(Another member of our community received an appointment this week while I was away. As the Governor said at her press conference: “There’s a new Chief in town!”)
From The State:
Mark Keel lost out three years ago on the job he worked a career to achieve, but got a welcome back to SLED on Wednesday from Gov. Nikki Haley.
And Haley said she’ll likely select Highway Patrol Col. Kenny Lancaster as interim director of the Department of Public Safety, which Keel is credited with reforming during his time away from the State Law Enforcement Division. The patrol is the largest division of the public safety agency.
Keel, 53, is widely viewed as having resurrected the faltering Highway Patrol. When he took over in 2008, troopers were under state and federal investigation for civil rights violations, racial slurs and other wrongdoing. The patrol also labored for years under constant turnover at the top and complaints that connections were more important than job performance in promotions.
Keel’s nomination to finish the remaining 7½ months of the SLED chief’s six-year term will go to the Senate quickly, the governor said during a news conference to announce her selection. Current SLED director Reggie Lloyd, nominated by then-Gov. Mark Sanford, in March announced he would leave early, then later said he would be gone July 1. In January 2008, Lloyd became the first person outside of SLED’s ranks to lead the agency and its first African-American boss.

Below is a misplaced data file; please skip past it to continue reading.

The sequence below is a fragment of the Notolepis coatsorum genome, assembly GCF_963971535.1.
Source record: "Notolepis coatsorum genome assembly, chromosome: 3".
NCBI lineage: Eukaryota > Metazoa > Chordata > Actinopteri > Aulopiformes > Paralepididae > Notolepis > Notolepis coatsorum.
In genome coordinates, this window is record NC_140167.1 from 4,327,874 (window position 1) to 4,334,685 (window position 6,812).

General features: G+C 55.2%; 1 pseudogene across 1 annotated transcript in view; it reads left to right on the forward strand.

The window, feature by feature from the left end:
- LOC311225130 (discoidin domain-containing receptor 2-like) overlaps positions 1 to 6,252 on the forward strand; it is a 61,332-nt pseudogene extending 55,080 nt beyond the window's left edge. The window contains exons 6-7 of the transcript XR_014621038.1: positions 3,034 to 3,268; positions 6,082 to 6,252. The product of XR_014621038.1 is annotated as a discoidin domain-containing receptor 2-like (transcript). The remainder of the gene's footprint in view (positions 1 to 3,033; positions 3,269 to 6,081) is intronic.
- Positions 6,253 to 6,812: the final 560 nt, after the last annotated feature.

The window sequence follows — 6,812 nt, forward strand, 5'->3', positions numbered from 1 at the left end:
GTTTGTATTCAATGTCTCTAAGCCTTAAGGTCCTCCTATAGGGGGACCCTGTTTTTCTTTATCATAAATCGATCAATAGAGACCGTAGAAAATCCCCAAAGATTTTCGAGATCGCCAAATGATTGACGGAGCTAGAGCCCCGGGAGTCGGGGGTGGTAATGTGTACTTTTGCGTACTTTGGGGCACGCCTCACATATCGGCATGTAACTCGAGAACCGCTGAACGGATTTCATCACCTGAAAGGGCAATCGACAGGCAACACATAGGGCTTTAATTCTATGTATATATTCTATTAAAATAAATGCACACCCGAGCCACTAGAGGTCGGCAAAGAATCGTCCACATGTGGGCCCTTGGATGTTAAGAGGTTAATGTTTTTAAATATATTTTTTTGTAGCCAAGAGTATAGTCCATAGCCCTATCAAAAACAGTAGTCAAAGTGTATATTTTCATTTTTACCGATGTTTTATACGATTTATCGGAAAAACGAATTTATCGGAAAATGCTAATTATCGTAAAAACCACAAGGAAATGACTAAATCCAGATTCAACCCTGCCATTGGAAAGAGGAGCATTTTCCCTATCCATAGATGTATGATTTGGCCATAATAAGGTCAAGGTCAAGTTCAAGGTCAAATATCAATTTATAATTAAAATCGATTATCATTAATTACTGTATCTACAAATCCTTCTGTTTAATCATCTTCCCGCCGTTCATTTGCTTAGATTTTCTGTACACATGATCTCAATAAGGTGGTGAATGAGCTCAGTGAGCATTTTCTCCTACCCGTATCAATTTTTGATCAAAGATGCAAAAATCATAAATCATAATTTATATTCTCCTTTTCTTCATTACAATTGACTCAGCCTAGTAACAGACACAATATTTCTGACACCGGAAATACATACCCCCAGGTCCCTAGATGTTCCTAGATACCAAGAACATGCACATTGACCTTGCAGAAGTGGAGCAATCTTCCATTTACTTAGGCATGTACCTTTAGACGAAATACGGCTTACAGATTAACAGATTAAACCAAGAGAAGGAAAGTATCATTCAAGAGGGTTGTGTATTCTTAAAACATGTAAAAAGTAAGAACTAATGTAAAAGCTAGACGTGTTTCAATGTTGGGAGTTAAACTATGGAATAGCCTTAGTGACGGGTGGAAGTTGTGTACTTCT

“You can look into the eyes of Mark Keel and see there is a passion for SLED,” Haley told a crowd of law enforcement officers from state and local agencies as well as Keel’s family and friends.
“Welcome home,” someone in the crowd shouted as Haley spoke outside her State House office.
Wednesday, Keel pledged to return SLED to its core mission of assisting local police agencies who lack the state investigative agency’s expertise and equipment. Lloyd had steered the agency toward more statewide issues: combating violent crime, illegal drugs and gangs.
“I’m committed to the sheriffs and chiefs … to the entire law enforcement community,” Keels said. “I’m going to work with you. I’m going to be available to you. … I’ll be available to everyone … 24/7, 365.”
Keel spent 29 years at SLED, rising to second in command under then-Chief Robert Stewart, who was the second chief in the agency’s now 62-year history. “This has been a goal since Day 1, to follow in the footsteps of J.P. Strom and Robert Stewart,” Keel said, choking back emotion.